Funded Phd Research
Role of Status Signaling on Experienced Consumption
Marketing Department; Faculty Adviser: Gideon Nave
Research on status signaling demonstrates its role in purchasing behaviors and experiences. Status signals are primarily studied in the realm of conspicuous consumption defined as attaining and exhibiting costly items to impress upon others that one possesses wealth or to signal status. Signaling status can be prioritized over pleasure which is seen through films such as Keeping Up With the Joneses and academic literature which suggests that consumers are motivated to consume unpleasant, aversive experiences such as sleeping at an ice hotel or eating a macaroni and cheese donut.
Nevertheless, relatively mundane consumption behaviors can also be motivated by a desire for social interaction and a need for group membership. Previous research highlights the “symbolic nature of consumption” in which hedonic, pleasurable goods are purchased for the non-hedonic purposes of status-seeking and identity signaling. However the question still remains—while consumers purchase hedonic goods for status signaling, how do consumers actually feel during these experiences?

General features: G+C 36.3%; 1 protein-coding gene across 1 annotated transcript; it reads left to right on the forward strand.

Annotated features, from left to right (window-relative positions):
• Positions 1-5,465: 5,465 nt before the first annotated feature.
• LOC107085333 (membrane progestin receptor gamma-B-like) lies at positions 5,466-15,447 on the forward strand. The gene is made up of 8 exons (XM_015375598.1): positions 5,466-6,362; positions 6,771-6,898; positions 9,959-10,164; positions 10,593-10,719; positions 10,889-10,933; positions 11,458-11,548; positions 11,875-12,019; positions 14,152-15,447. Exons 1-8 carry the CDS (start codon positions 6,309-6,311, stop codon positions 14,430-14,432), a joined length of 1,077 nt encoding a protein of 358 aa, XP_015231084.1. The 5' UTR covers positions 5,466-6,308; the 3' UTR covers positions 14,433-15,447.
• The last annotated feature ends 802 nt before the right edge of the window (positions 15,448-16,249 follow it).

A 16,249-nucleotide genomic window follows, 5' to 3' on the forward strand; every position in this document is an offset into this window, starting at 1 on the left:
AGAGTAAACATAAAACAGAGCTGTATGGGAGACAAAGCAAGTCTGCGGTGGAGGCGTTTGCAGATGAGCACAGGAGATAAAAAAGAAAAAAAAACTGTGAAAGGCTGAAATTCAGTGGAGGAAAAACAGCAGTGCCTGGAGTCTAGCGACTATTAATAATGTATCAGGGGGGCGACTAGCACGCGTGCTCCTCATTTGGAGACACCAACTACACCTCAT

We would like to research how and when status signaling drives experienced consumption utility (e.g. enjoyment, happiness, and taste). For example, if you are eating caviar, would you enjoy the taste more if you were to be seen by others? These findings will shed light on how consumers interact with status signaling products and experiences for use by retail companies. We hope to use these findings to guide our continued research on hedonic value and luxury consumption.